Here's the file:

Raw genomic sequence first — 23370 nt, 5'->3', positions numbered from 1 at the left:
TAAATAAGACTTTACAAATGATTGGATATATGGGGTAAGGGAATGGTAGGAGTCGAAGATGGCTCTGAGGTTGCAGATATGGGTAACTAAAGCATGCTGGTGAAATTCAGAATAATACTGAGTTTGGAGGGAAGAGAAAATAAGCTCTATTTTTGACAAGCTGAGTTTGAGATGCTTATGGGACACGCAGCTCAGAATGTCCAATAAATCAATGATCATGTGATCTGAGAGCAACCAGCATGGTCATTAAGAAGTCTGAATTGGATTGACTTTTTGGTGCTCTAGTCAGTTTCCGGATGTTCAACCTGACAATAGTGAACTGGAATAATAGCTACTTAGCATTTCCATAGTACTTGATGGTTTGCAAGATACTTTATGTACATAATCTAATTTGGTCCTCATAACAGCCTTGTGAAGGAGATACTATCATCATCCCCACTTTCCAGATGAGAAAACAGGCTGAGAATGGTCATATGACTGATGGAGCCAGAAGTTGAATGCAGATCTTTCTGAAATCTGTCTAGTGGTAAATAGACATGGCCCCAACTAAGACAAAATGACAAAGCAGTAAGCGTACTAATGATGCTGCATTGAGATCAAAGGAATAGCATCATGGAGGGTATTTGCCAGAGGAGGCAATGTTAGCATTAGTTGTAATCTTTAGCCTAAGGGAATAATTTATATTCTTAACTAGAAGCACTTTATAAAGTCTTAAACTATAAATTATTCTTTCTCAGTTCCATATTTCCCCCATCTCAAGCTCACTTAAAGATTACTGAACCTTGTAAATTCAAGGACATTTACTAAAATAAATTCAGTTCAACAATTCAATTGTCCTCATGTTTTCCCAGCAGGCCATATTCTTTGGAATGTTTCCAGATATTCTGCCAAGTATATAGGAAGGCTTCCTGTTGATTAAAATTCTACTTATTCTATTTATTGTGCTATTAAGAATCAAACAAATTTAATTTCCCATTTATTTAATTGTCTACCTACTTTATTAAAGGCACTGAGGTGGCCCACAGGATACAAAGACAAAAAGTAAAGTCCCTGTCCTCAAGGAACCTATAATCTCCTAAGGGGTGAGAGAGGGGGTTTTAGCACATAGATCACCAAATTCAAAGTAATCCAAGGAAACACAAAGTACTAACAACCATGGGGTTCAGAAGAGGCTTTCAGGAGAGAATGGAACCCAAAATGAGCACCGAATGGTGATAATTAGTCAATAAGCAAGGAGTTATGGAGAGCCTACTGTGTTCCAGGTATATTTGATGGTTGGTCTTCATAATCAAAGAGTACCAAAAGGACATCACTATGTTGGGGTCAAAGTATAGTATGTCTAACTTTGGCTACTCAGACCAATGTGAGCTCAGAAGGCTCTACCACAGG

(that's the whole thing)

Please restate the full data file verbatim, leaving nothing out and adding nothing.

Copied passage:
Raw genomic sequence first — 23370 nt, 5'->3', positions numbered from 1 at the left:
TAAATAAGACTTTACAAATGATTGGATATATGGGGTAAGGGAATGGTAGGAGTCGAAGATGGCTCTGAGGTTGCAGATATGGGTAACTAAAGCATGCTGGTGAAATTCAGAATAATACTGAGTTTGGAGGGAAGAGAAAATAAGCTCTATTTTTGACAAGCTGAGTTTGAGATGCTTATGGGACACGCAGCTCAGAATGTCCAATAAATCAATGATCATGTGATCTGAGAGCAACCAGCATGGTCATTAAGAAGTCTGAATTGGATTGACTTTTTGGTGCTCTAGTCAGTTTCCGGATGTTCAACCTGACAATAGTGAACTGGAATAATAGCTACTTAGCATTTCCATAGTACTTGATGGTTTGCAAGATACTTTATGTACATAATCTAATTTGGTCCTCATAACAGCCTTGTGAAGGAGATACTATCATCATCCCCACTTTCCAGATGAGAAAACAGGCTGAGAATGGTCATATGACTGATGGAGCCAGAAGTTGAATGCAGATCTTTCTGAAATCTGTCTAGTGGTAAATAGACATGGCCCCAACTAAGACAAAATGACAAAGCAGTAAGCGTACTAATGATGCTGCATTGAGATCAAAGGAATAGCATCATGGAGGGTATTTGCCAGAGGAGGCAATGTTAGCATTAGTTGTAATCTTTAGCCTAAGGGAATAATTTATATTCTTAACTAGAAGCACTTTATAAAGTCTTAAACTATAAATTATTCTTTCTCAGTTCCATATTTCCCCCATCTCAAGCTCACTTAAAGATTACTGAACCTTGTAAATTCAAGGACATTTACTAAAATAAATTCAGTTCAACAATTCAATTGTCCTCATGTTTTCCCAGCAGGCCATATTCTTTGGAATGTTTCCAGATATTCTGCCAAGTATATAGGAAGGCTTCCTGTTGATTAAAATTCTACTTATTCTATTTATTGTGCTATTAAGAATCAAACAAATTTAATTTCCCATTTATTTAATTGTCTACCTACTTTATTAAAGGCACTGAGGTGGCCCACAGGATACAAAGACAAAAAGTAAAGTCCCTGTCCTCAAGGAACCTATAATCTCCTAAGGGGTGAGAGAGGGGGTTTTAGCACATAGATCACCAAATTCAAAGTAATCCAAGGAAACACAAAGTACTAACAACCATGGGGTTCAGAAGAGGCTTTCAGGAGAGAATGGAACCCAAAATGAGCACCGAATGGTGATAATTAGTCAATAAGCAAGGAGTTATGGAGAGCCTACTGTGTTCCAGGTATATTTGATGGTTGGTCTTCATAATCAAAGAGTACCAAAAGGACATCACTATGTTGGGGTCAAAGTATAGTATGTCTAACTTTGGCTACTCAGACCAATGTGAGCTCAGAAGGCTCTACCACAGG